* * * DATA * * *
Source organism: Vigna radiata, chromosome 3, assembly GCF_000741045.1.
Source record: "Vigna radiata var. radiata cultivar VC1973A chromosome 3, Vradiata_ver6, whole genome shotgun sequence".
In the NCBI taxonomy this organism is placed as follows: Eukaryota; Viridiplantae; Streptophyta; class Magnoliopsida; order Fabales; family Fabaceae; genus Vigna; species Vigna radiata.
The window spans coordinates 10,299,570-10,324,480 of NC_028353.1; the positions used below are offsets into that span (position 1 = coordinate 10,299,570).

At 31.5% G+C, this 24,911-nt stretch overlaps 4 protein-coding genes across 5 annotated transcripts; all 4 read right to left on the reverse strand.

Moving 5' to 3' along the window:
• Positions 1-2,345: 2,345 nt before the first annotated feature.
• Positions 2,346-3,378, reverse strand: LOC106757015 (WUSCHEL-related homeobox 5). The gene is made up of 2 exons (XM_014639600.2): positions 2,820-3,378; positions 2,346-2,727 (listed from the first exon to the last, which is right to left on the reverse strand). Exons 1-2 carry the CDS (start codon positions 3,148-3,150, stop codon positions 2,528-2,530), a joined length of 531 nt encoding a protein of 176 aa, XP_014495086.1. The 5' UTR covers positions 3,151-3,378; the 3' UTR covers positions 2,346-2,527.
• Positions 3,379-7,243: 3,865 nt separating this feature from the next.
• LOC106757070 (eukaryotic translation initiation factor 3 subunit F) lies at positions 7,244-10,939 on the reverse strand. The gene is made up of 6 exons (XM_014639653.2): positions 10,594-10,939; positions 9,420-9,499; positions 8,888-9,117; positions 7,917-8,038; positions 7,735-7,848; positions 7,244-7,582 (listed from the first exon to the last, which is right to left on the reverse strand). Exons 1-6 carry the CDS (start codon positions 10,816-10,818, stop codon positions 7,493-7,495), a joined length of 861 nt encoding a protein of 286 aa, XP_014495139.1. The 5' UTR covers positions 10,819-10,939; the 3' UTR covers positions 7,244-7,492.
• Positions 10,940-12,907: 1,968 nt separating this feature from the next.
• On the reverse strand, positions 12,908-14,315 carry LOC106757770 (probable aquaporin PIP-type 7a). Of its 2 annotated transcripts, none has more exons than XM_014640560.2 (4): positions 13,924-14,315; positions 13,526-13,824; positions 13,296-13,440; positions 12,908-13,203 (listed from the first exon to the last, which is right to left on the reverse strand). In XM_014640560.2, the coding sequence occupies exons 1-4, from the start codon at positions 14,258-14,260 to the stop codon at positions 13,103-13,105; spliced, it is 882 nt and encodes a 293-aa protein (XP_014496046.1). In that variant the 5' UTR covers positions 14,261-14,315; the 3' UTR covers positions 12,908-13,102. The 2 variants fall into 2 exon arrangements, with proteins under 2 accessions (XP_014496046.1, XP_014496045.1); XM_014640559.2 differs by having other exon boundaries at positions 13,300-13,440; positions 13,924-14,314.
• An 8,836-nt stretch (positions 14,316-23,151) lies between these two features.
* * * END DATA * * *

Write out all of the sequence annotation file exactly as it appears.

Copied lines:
Source organism: Vigna radiata, chromosome 3, assembly GCF_000741045.1.
Source record: "Vigna radiata var. radiata cultivar VC1973A chromosome 3, Vradiata_ver6, whole genome shotgun sequence".
In the NCBI taxonomy this organism is placed as follows: Eukaryota; Viridiplantae; Streptophyta; class Magnoliopsida; order Fabales; family Fabaceae; genus Vigna; species Vigna radiata.
The window spans coordinates 10,299,570-10,324,480 of NC_028353.1; the positions used below are offsets into that span (position 1 = coordinate 10,299,570).

At 31.5% G+C, this 24,911-nt stretch overlaps 4 protein-coding genes across 5 annotated transcripts; all 4 read right to left on the reverse strand.

Moving 5' to 3' along the window:
• Positions 1-2,345: 2,345 nt before the first annotated feature.
• Positions 2,346-3,378, reverse strand: LOC106757015 (WUSCHEL-related homeobox 5). The gene is made up of 2 exons (XM_014639600.2): positions 2,820-3,378; positions 2,346-2,727 (listed from the first exon to the last, which is right to left on the reverse strand). Exons 1-2 carry the CDS (start codon positions 3,148-3,150, stop codon positions 2,528-2,530), a joined length of 531 nt encoding a protein of 176 aa, XP_014495086.1. The 5' UTR covers positions 3,151-3,378; the 3' UTR covers positions 2,346-2,527.
• Positions 3,379-7,243: 3,865 nt separating this feature from the next.
• LOC106757070 (eukaryotic translation initiation factor 3 subunit F) lies at positions 7,244-10,939 on the reverse strand. The gene is made up of 6 exons (XM_014639653.2): positions 10,594-10,939; positions 9,420-9,499; positions 8,888-9,117; positions 7,917-8,038; positions 7,735-7,848; positions 7,244-7,582 (listed from the first exon to the last, which is right to left on the reverse strand). Exons 1-6 carry the CDS (start codon positions 10,816-10,818, stop codon positions 7,493-7,495), a joined length of 861 nt encoding a protein of 286 aa, XP_014495139.1. The 5' UTR covers positions 10,819-10,939; the 3' UTR covers positions 7,244-7,492.
• Positions 10,940-12,907: 1,968 nt separating this feature from the next.
• On the reverse strand, positions 12,908-14,315 carry LOC106757770 (probable aquaporin PIP-type 7a). Of its 2 annotated transcripts, none has more exons than XM_014640560.2 (4): positions 13,924-14,315; positions 13,526-13,824; positions 13,296-13,440; positions 12,908-13,203 (listed from the first exon to the last, which is right to left on the reverse strand). In XM_014640560.2, the coding sequence occupies exons 1-4, from the start codon at positions 14,258-14,260 to the stop codon at positions 13,103-13,105; spliced, it is 882 nt and encodes a 293-aa protein (XP_014496046.1). In that variant the 5' UTR covers positions 14,261-14,315; the 3' UTR covers positions 12,908-13,102. The 2 variants fall into 2 exon arrangements, with proteins under 2 accessions (XP_014496046.1, XP_014496045.1); XM_014640559.2 differs by having other exon boundaries at positions 13,300-13,440; positions 13,924-14,314.
• An 8,836-nt stretch (positions 14,316-23,151) lies between these two features.